Is It Fair to Blame the Government, When We Created It?
A colleague of mine sent me an email with this statement: “Let me just say that in a democratic society such as ours "government" is not a separate entity, rather it is the creation of the voters, i.e., citizens. I think it is wrong to blame the government when it is nothing but an extension of the people. The real question is why can't the voters in a democratic society "solve" a problem (government) that is their own creation?”
My colleague poses a question that on the surface sounds reasonable. We elect the members of the government, those members do our bidding (or so it is supposed to work) and therefore the government is us, and if the government screws up, we are to blame. But this attitude ignores the reality of human nature (something that is often ignored by people who believe in big government and government programs). Let me explain.
It is part of human nature for some people to desire to wield power and influence over other people. We witness this every day, from the actions by corporate executives, military generals and government leaders, to the bully on the playground. Even in small groups, on issues that are relatively unimportant, some members of the group will use their influence to direct the group to engage in activities desired by certain individuals. Ever been with a small group where say one member wants to eat at restaurant X, and even though most of the group would rather go somewhere else, sure enough restaurant X is where everyone goes?
We elect people to govern on our behalf. Some of those people are Mother Teresas, out do good in the world. But many have the very desire to wield power and influence mentioned above. So when those people get into positions of power and influence, they slowly but surely change the system so that the government is less and less representative of the people, and more and more of what the government engages in is not on behalf of the people, but designed to reward and continue the entrenched power of those who are in power. At that point, the government is no longer an extension of the people.
Further, the government is only an extension of the people when the people are independent enough to make rational judgements about the government. You cannot expect objectivity from someone who has a vested interest in the outcome. We recognize this with accountants. The government says that a CPA firm which opines an audit opinion, may not also do consulting work for that same client, in case the fees generated from the consulting work influence the audit opinion. However, we have allowed the government to do exactly what we prohibit the accounting firm from doing--the government uses the tax dollars collected from those who actually pay tax, to engage in bribery and payoffs to purchase votes. Long ago those in power figured out that if you can purchase enough votes from enough people, you can stay in power indefinitely, and continue to use that power to the benefit of you, your family, and your friends.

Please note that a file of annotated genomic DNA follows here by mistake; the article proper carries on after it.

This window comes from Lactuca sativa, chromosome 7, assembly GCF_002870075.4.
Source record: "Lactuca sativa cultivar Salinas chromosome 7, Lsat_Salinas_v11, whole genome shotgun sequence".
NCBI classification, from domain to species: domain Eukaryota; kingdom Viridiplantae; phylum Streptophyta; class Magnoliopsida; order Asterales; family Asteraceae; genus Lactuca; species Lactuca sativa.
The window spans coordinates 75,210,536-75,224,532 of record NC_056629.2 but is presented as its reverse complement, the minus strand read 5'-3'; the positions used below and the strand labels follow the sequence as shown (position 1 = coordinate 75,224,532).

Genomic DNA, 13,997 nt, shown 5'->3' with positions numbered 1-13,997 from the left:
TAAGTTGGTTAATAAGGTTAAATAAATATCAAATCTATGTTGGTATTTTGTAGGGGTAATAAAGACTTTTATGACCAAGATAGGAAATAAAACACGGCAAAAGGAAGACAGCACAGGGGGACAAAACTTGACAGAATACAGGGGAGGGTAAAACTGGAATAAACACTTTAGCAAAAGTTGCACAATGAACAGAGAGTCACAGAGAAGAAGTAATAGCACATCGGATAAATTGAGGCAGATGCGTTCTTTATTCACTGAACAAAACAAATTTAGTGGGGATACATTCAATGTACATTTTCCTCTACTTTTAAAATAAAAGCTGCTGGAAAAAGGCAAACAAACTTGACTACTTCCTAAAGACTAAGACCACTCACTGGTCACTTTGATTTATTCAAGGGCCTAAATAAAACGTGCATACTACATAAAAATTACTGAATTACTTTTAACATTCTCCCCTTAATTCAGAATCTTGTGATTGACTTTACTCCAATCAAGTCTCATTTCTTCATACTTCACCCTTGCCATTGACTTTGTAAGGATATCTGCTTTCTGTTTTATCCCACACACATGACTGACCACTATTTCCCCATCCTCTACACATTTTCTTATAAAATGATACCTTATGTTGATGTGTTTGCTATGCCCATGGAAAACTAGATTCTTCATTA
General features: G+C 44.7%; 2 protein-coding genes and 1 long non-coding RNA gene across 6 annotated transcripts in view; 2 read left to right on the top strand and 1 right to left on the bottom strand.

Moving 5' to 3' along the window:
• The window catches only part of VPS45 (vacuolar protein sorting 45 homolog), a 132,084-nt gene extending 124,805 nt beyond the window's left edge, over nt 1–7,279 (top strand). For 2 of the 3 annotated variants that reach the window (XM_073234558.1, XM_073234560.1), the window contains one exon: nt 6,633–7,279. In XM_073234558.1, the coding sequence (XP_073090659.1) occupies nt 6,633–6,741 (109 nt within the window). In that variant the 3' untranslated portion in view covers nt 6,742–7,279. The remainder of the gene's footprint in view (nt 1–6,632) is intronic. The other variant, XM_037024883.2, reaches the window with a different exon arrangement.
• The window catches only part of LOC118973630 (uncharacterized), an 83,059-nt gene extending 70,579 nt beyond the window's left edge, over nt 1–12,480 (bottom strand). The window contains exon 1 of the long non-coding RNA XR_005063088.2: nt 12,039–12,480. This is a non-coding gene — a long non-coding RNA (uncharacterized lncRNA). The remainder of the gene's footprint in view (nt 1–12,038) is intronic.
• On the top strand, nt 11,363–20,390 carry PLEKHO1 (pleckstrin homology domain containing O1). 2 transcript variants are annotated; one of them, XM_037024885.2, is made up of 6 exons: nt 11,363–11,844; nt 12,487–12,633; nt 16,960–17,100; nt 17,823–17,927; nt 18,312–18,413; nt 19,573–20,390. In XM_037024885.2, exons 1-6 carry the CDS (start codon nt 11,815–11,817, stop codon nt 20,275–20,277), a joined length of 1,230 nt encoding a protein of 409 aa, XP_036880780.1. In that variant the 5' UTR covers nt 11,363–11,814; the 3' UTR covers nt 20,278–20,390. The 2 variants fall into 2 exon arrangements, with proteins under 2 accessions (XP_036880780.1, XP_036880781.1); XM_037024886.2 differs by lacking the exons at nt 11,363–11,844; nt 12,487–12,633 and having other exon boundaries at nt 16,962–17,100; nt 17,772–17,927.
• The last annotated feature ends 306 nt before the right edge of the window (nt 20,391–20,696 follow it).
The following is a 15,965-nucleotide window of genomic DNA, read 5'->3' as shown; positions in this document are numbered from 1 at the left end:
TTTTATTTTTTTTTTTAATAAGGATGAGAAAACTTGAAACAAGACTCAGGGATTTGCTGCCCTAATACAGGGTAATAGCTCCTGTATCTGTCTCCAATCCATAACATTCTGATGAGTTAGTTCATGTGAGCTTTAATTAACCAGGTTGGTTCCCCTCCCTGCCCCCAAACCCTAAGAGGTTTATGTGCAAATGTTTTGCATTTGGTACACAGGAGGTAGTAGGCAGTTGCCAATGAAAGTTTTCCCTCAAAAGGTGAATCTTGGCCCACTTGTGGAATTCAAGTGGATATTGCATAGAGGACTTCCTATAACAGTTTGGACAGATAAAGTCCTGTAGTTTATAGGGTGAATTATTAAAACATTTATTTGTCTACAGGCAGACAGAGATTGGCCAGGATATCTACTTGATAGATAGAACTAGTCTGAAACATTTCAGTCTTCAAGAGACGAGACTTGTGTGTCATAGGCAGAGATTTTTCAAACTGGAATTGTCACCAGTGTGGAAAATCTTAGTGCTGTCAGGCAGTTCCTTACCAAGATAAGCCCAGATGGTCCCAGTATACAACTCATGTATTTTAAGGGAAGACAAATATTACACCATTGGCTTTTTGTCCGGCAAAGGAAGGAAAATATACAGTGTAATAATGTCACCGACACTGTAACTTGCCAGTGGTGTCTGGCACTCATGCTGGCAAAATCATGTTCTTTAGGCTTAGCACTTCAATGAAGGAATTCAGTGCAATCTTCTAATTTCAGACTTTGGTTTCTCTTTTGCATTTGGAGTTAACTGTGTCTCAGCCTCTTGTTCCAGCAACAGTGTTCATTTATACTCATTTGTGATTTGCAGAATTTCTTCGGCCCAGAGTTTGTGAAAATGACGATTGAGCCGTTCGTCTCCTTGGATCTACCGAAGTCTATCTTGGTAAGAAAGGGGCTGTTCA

Our founding fathers recognized this. They believed that even though the government is of the people's creation, it would drift further and further away from that ideal, as it grew in size and as it entered more and more circles of influence to where it in fact became a separate entity, apart from the people who created it, much as the baby once born become its own separate entity, and through the years can no longer be controlled by those who gave it birth. The founding fathers believed that the citizen's ability to control the government had an inverse relationship with the size of the government. The bigger the government, the less control by the citizens. Thus they established a system of "limited government." As the concept of limited government has been abandoned by people in power who have argued that the solution to problems large and small is an ever expanding government, and that government is the panacea for all that ills, we now have a government that is not of the citizens. It is a government that represents the interests of those in power, and the interests of those who benefit the most from those in power.
The result is that government really now has become a separate entity, strategizing to maintain power, enacting rules and regulations to limit controls on it by the electorate, using its power to abuse and persecute those who disagree with it, and using its resources to purchase the votes needed to continue its existence. Recall the story of Frankenstein. Victor Frankenstein, with the best of intentions, creates a creature that cannot be controlled, that takes on a life of its own, and that wreaks havoc among men. As the story was published soon after the American and French revolutions, I wonder if it was not Ms. Shelley's allegorical attempt to warn the people of the time to beware of what you create.
Author: Michael Manahan
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